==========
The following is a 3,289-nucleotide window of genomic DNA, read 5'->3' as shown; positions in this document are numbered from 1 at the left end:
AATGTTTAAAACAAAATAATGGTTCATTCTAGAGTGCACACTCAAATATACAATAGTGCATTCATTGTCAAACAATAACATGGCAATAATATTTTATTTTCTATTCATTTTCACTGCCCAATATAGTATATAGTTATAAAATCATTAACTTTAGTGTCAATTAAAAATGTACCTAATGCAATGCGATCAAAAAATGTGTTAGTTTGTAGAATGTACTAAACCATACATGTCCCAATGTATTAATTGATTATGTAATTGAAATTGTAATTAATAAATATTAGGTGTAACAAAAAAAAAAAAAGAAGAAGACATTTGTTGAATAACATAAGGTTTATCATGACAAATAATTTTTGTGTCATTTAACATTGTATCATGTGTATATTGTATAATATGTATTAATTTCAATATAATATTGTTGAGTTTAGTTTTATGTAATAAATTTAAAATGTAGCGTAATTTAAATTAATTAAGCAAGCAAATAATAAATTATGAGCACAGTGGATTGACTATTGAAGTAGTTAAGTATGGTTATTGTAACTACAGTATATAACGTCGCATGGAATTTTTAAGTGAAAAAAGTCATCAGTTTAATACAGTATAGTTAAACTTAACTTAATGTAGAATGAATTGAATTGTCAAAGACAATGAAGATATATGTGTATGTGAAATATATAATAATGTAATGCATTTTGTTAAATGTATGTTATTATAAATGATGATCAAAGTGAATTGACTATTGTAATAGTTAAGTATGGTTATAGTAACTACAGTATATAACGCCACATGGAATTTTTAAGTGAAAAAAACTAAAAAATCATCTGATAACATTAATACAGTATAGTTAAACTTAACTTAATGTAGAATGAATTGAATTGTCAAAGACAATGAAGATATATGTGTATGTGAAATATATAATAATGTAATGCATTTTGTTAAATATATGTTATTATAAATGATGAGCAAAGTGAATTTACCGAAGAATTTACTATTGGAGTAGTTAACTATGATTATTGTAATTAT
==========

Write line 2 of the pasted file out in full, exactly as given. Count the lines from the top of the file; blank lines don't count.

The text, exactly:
AATGTTTAAAACAAAATAATGGTTCATTCTAGAGTGCACACTCAAATATACAATAGTGCATTCATTGTCAAACAATAACATGGCAATAATATTTTATTTTCTATTCATTTTCACTGCCCAATATAGTATATAGTTATAAAATCATTAACTTTAGTGTCAATTAAAAATGTACCTAATGCAATGCGATCAAAAAATGTGTTAGTTTGTAGAATGTACTAAACCATACATGTCCCAATGTATTAATTGATTATGTAATTGAAATTGTAATTAATAAATATTAGGTGTAACAAAAAAAAAAAAAGAAGAAGACATTTGTTGAATAACATAAGGTTTATCATGACAAATAATTTTTGTGTCATTTAACATTGTATCATGTGTATATTGTATAATATGTATTAATTTCAATATAATATTGTTGAGTTTAGTTTTATGTAATAAATTTAAAATGTAGCGTAATTTAAATTAATTAAGCAAGCAAATAATAAATTATGAGCACAGTGGATTGACTATTGAAGTAGTTAAGTATGGTTATTGTAACTACAGTATATAACGTCGCATGGAATTTTTAAGTGAAAAAAGTCATCAGTTTAATACAGTATAGTTAAACTTAACTTAATGTAGAATGAATTGAATTGTCAAAGACAATGAAGATATATGTGTATGTGAAATATATAATAATGTAATGCATTTTGTTAAATGTATGTTATTATAAATGATGATCAAAGTGAATTGACTATTGTAATAGTTAAGTATGGTTATAGTAACTACAGTATATAACGCCACATGGAATTTTTAAGTGAAAAAAACTAAAAAATCATCTGATAACATTAATACAGTATAGTTAAACTTAACTTAATGTAGAATGAATTGAATTGTCAAAGACAATGAAGATATATGTGTATGTGAAATATATAATAATGTAATGCATTTTGTTAAATATATGTTATTATAAATGATGAGCAAAGTGAATTTACCGAAGAATTTACTATTGGAGTAGTTAACTATGATTATTGTAATTAT